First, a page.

Title to be determined © 2020 Tammy Rébéré
Eve Winters, a former social worker, just joined Phoenix, a team funded by a corporate billionaire to help people escape bad situations and start new lives. On Eve's very first assignment she uncovers a deadly ring of criminal activity connected to stem cell research that takes her from Boston, Massachusetts all the way to Tiajin, China, and what she finds shakes Phoenix to its very core.
Excerpt from Chapter 1
Tianjin, China, August 3, 9:52pm
A foul smell permeated the street from a backed-up sewage drain just outside the medical clinic. Fen covered her nose as she hobbled out the back door into the night. She wanted to get as far away from this place as quickly as possible. Away from him. There had been six women in her recovery room. Two had died. It hadn’t been Fen’s first procedure, but she knew it would be her last. She had to hurry. She could feel her life being drained as blood dripped onto her thigh. She didn’t have much time left. She needed to find Mei.
Mei was her strength, her confidante, her sister. Sisters not by blood—at least not that they knew of. They didn’t know anything about themselves, not even their own birthdays. Raised in an orphanage in the province of Hebei, their lives were harsh. They knew only of hard work. No family. No praise. No love. The two orphans had nothing, except each other. At the age of twelve they were to start work at a sweatshop factory and live in dorm housing, but the girls didn’t want that life, and ran away. They thought as long as they stayed together, they could do anything, and promised never to leave the other. Fen and Mei, together, against the world.
They found employment as seamstresses—or so they thought—rather it was a front for prostitution training. Their life had gone from bad to worse. They begged to be released, but the cruel mistress beat them and threatened that if they tried to leave, she would kill one or both of them. They eventually came to believe that this was the best that life could offer, and learned their new trade well, so that they could always stay together. After several months, their training had been completed, and they were sold to the highest bidder—a pimp from Tianjin. A few years later, Fen and Mei were sold again to another buyer and worked their services outside a prominent hotel not far from Gŭwénhuà Jiě—Ancient Culture Street—on the East bank of Haihe River, a significant improvement over their last location at a smoky drug-laden massage parlour. The girls would never had garnered such a spot to lure liaisons had it not been for their training.
I have to find Mei.
Weak and frantic, Fen, desperately looking for her friend, turned onto Ancient Culture Street. As usual, the street was littered with vacationers trying to get a deal before the many antique and artisan shops closed for the night. She passed a bakery where she had bought a sweet roll and hot jasmine tea just the day before. There was a large Buddha carved out of jade sitting in the window, like a mascot. He seemed appropriate for the venue, with his oversized belly and jolly countenance, as though he had eaten too many of the baked goods and joyfully loved every minute of it. The fried cakes wafting from the store that normally tantalized Fen’s senses, now made her stomach lurch.
Keep going. Not much farther. Mei must be here. Somewhere.
She plodded on, passing more shops, more people, more attractions. It was a stormy sea full of fish, and the harder she looked, the more the waves crashed against her pushing her down with an undertow pulling her further in. She was drowning. Her strength left her, and she faltered, then fell onto the stone pedway in front of an American family. The mother gasped when she saw a streak of blood on the calf of the prostitute’s leg. She gathered two of her young children close to her hips, shielding their eyes. The father picked up the third child and faced a store window that displayed art supplies.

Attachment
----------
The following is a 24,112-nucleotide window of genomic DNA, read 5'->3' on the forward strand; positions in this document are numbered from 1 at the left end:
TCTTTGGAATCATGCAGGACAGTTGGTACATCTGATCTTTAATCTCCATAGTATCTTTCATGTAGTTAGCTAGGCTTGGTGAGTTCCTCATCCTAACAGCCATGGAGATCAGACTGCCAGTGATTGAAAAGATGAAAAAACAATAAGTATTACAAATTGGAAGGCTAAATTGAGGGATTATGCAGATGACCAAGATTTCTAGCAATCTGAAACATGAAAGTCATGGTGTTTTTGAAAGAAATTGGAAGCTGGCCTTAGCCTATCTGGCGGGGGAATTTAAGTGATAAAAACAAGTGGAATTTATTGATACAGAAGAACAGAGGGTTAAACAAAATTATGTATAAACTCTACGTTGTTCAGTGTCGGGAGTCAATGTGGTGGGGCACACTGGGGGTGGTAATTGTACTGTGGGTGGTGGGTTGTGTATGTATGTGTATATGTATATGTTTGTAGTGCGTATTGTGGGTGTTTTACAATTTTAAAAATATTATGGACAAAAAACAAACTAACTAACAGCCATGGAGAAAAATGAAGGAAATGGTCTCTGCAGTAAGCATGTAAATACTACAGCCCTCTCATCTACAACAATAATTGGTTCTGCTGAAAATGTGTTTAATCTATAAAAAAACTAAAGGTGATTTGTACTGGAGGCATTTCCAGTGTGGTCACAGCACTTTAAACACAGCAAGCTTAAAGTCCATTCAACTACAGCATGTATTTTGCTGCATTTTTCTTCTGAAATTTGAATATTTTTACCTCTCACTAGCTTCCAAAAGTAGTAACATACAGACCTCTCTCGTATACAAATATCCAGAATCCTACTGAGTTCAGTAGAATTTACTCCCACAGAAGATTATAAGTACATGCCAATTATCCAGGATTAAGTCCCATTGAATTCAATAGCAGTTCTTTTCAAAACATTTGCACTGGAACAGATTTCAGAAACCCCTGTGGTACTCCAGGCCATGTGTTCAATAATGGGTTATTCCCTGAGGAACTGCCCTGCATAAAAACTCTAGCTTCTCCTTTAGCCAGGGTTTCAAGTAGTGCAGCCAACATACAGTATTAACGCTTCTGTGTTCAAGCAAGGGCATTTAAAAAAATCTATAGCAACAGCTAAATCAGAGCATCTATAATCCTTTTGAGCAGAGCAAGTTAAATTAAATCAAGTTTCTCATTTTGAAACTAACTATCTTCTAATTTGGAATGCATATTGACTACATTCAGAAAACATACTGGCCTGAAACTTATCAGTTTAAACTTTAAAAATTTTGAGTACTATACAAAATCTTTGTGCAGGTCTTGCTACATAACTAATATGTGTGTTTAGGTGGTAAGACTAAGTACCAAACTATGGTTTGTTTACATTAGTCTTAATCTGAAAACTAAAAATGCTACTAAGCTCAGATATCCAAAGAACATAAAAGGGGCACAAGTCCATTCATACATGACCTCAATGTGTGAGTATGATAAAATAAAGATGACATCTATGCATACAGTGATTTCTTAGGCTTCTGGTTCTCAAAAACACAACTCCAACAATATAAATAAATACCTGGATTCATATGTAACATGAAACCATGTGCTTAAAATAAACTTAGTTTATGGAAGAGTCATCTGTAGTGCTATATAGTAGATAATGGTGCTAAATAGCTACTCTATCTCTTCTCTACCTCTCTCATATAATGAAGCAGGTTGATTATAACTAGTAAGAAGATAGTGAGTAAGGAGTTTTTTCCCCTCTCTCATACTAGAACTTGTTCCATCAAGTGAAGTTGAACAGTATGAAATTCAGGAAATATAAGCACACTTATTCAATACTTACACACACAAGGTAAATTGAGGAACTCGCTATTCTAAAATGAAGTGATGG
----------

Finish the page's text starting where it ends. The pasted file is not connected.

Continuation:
Fen tried to regain composure to stand, but her vision began to deceive her. The red lanterns hanging above appeared close enough to touch, but then blurred into many more than there were, making the sky look like a sheet of red. Confusion overcame her and she envisioned she was still at the clinic. She could hear the moans of other women and one of them cried out for her dead baby. A bright light shone in one of her eyes and then the other. She blinked several times, then fixated on the doctor’s wry smirk. The insidious little man morphed into a nurse who was trying to remove her intravenous drip. When the needle was extracted, the bed opened up causing Fen to fall through into a black oblivion. As she fought from being swallowed into the darkness, she reached up to grab something. Anything. Her fingertips grazed the tubing the nurse was holding. She reached again stretching her arm longer. She made firm contact this time and grabbed it tight. The nurse let out a shriek and tried to push Fen down. The shrieking became louder and louder, then the nurse yelled, “Mommy, mommy, the lady won’t let go.”
Fen woke from her delirium and saw that she had wrapped her hand around the ankle of the young American boy clutching his mother. He kicked his leg several times in an effort to shrug her off. Coming to her senses, she finally let go. The feeble girl tried to apologize to the family, but they wouldn’t listen and left abruptly, consoling their frightened child.
Disgruntled with the insolent tourists, an old local woman took pity on Fen, grasped her arm and helped her to sit up. After a few moments of sitting in silence, Fen nodded that she was okay to continue and the woman helped her to regain her footing.
Humbled by the woman’s thoughtfulness, Fen bowed her head. “Xièxiè—thank you.”
The elder waved her off, as she herself shuffled away.